I tried to reach out, I tried to understand you, but I think that you understand us perfectly. And I think that you just don’t care! And I don’t know whether you are here to invade, infiltrate or just replace us. I don’t suppose it really matters now, you are monsters! That is the role you seem determined to play, so it seems that I must play mine! The man that stops the monsters!
The “trying to understand” bit is just as important as the “stopping the monsters”. Because he has to be fair to his enemies in that way, it might seem like the Doctor is a bit slow to grasp what the viewers can see here, that these are two-dimensional creatures in more ways than one: their motivations are two-dimensional as well. They work like a psychological horror movie insidious evil, never speaking and finding non-verbal ways to threaten and taunt their victims (their response to the Doctor’s pi sequence). It’s all about exploiting the fear of the unknown, the enemy within and then of course there is a lot of body horror, in a reasonably Doctor Who family friendly way. For the second episode in a row, this is Jamie Mathieson writing Doctor Who as a horror movie, and it’s superb.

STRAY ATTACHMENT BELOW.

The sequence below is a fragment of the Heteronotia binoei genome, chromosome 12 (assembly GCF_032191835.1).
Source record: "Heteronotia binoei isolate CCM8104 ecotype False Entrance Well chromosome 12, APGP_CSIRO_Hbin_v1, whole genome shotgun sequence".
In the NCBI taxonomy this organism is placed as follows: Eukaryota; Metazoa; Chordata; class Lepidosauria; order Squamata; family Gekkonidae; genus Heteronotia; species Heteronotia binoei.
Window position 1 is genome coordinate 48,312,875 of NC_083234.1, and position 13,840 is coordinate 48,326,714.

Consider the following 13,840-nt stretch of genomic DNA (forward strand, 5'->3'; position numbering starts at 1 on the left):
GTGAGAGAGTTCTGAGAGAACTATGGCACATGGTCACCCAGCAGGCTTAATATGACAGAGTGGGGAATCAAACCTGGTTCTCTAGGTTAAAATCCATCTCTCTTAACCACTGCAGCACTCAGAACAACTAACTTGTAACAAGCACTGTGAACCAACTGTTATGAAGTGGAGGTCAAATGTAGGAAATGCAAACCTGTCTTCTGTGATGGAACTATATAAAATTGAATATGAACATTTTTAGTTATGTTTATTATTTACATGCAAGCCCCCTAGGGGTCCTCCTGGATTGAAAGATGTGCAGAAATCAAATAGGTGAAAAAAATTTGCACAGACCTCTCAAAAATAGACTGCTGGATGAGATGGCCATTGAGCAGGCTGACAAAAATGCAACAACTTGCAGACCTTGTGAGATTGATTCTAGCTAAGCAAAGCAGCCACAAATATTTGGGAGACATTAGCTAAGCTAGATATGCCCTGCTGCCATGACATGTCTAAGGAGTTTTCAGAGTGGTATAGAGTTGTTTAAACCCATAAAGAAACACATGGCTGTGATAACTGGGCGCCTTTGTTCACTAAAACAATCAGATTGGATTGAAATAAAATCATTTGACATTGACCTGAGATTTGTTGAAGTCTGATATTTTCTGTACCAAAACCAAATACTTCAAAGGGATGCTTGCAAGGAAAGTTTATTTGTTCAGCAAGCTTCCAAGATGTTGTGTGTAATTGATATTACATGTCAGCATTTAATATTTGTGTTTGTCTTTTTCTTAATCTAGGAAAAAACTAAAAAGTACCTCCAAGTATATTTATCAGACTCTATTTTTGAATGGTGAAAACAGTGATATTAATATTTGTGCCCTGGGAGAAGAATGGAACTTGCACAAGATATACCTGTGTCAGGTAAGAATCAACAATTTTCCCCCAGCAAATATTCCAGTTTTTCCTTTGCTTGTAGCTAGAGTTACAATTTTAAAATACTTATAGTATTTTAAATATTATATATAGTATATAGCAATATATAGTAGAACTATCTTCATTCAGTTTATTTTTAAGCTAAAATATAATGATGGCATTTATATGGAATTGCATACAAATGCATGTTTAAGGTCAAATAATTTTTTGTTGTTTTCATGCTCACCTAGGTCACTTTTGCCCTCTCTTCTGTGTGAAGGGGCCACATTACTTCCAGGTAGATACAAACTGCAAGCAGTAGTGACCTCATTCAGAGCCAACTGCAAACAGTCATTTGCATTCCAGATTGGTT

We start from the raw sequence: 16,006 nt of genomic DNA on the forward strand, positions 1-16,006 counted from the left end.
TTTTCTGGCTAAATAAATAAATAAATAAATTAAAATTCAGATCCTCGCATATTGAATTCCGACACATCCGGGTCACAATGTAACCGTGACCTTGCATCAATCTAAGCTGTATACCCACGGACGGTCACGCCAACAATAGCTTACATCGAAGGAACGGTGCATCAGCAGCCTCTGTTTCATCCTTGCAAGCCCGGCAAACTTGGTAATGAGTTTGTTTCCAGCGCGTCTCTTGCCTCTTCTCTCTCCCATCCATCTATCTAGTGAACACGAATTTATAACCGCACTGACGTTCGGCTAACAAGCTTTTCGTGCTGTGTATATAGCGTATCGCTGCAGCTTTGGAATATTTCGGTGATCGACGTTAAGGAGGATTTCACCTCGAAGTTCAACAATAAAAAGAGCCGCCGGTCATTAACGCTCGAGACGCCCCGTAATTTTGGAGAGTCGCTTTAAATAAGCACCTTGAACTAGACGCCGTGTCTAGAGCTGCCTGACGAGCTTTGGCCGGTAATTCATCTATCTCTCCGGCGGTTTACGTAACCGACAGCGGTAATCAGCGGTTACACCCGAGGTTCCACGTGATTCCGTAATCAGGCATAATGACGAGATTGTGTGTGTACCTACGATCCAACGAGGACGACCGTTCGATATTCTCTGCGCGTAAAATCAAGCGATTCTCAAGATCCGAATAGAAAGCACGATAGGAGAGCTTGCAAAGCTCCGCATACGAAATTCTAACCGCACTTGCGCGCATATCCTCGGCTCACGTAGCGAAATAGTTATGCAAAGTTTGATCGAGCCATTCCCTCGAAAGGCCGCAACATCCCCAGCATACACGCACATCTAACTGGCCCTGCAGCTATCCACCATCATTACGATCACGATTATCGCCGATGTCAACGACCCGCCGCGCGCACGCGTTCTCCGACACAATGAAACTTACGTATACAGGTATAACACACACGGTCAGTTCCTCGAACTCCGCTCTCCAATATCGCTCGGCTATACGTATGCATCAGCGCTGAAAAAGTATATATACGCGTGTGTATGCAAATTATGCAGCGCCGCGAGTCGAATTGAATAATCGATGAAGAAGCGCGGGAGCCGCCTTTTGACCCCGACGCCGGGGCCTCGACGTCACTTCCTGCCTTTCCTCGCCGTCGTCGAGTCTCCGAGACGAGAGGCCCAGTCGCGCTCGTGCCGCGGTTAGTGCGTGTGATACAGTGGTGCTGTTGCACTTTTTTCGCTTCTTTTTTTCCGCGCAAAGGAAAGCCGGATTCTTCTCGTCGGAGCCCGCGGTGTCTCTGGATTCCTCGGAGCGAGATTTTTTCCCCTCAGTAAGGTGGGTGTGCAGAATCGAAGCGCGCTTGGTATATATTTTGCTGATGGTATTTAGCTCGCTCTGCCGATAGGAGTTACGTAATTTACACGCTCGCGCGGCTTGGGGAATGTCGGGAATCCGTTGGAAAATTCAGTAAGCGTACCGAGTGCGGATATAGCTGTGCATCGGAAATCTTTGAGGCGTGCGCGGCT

The way Doctor Who gets away with being a horror movie that children can watch is by balancing it with humour and absurdity. Only Doctor Who could make us believe in the sight of a hand in a box walking away from the path of a train, and have this as a big dramatic moment that is simultaneously hilarious. It took a while to get here, but Mathieson has finally given us two magnificent Twelfth Doctor episodes in a row. It’s just a shame that the Doctor doesn’t actually have a companion any more. He has another Doctor instead. RP